I also experimented with raytracing as I was lucky enough to get an RTX card. It’s lush but I faced a lot of problems which aren’t documented much because, as you all know, it’s a fairly new piece of technology. Before I managed to optimize my scene, it was running at around 10 fps, however, when I managed to figure out the settings, it began working at 60fps.
My only tips on lighting are to keep trying. Try different lighting styles and experiment with the different types of lights. Use reference for what you are trying to make and re-create it in your scene as best as you can. Most importantly, don’t be afraid to scrap your lighting set up and start again, you will learn so much by doing and learning from your mistakes which is exactly what I did. The more you fail, the faster you learn.
Importance of feedback
I reached out to a few people in the games industry and gathered some feedback for this scene as it was in mid-late production, from this I was given some invaluable feedback. TJ from Creative Assembly was super helpful and kind enough to do me paint over for my environment.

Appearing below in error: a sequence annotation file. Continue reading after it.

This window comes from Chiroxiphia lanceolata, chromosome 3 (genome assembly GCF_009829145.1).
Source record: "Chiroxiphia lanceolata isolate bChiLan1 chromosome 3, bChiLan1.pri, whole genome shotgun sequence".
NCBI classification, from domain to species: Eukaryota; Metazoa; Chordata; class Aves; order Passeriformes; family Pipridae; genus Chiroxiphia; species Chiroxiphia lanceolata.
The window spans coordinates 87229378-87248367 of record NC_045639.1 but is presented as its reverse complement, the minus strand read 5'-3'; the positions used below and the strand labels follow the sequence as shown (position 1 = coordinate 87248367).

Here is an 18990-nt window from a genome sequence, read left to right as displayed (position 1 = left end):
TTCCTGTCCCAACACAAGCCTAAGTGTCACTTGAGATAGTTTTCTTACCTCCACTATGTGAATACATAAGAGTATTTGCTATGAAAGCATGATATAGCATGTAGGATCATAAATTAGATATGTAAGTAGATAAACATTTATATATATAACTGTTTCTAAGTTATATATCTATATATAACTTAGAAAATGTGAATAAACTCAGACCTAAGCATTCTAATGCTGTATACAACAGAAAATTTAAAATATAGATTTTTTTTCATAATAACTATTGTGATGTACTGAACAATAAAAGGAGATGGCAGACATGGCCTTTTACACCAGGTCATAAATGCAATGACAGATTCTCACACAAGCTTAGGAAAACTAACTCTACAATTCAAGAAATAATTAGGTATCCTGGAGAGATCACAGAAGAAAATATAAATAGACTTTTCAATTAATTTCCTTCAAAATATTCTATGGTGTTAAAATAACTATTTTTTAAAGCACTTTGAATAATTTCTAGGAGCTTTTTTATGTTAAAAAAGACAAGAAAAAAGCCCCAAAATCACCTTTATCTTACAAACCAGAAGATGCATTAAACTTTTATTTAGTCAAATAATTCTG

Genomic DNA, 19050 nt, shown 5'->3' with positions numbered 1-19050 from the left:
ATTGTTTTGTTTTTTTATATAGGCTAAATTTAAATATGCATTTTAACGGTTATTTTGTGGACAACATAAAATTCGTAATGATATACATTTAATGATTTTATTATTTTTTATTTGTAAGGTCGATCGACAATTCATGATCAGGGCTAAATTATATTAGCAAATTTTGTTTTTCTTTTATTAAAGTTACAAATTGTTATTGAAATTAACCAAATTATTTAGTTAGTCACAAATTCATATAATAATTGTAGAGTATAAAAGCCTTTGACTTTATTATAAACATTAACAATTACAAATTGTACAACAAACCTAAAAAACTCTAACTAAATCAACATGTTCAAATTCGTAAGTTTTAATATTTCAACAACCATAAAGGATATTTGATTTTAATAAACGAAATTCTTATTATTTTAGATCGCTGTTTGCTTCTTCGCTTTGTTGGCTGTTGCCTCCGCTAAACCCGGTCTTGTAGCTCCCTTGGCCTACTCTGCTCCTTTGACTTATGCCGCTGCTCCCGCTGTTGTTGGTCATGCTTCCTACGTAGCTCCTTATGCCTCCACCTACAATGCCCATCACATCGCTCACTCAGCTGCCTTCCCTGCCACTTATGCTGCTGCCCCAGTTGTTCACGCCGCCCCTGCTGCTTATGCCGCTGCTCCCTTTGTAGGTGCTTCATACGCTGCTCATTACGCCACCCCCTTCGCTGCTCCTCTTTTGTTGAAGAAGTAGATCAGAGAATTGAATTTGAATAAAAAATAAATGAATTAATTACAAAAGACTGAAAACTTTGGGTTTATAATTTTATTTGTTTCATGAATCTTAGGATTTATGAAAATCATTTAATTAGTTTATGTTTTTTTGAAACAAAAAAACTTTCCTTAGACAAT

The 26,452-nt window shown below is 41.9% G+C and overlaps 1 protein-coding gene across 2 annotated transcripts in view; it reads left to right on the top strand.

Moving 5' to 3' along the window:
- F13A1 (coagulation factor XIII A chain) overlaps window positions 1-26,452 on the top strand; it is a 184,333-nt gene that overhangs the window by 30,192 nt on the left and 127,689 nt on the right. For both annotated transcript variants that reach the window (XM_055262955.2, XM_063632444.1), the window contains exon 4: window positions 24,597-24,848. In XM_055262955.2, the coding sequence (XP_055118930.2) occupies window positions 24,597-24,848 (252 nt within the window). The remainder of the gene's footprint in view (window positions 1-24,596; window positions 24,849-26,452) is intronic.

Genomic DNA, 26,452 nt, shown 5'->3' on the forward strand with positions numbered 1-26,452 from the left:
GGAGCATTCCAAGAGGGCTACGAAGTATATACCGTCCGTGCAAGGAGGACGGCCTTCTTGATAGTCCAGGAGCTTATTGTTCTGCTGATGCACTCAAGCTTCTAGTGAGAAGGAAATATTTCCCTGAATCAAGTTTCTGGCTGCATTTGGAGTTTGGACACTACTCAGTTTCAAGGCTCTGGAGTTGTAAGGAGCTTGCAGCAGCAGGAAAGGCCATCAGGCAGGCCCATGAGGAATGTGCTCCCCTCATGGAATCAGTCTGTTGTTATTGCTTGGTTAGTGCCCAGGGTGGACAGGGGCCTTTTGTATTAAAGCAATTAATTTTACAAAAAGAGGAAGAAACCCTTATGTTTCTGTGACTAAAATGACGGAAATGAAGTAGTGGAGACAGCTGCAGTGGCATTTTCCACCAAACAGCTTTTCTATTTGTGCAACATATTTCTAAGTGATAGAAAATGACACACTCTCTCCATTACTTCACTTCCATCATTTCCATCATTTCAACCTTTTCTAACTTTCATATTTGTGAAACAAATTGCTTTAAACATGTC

This supported me to push my understanding of silhouette and colours even further and push my environment that extra 10%.
Feedback is one of the most important parts of the creation process. Whether it be from a friend or an industry professional, we all have our own visions of how something should look. I would usually get someone I know is brutal but also give me constructive feedback about my work, and I am lucky to be surrounded by some great people. There are multiple discords out there such as 021 Space which is full of awesome people from the games industry that will happily help you out.
Thank you for reading this and I hope you all get something from this article. If you have any questions, feel free to reach out to me on Twitter or Artstation. If you want my texel density checker tool, the link is below.
Take care and stay safe!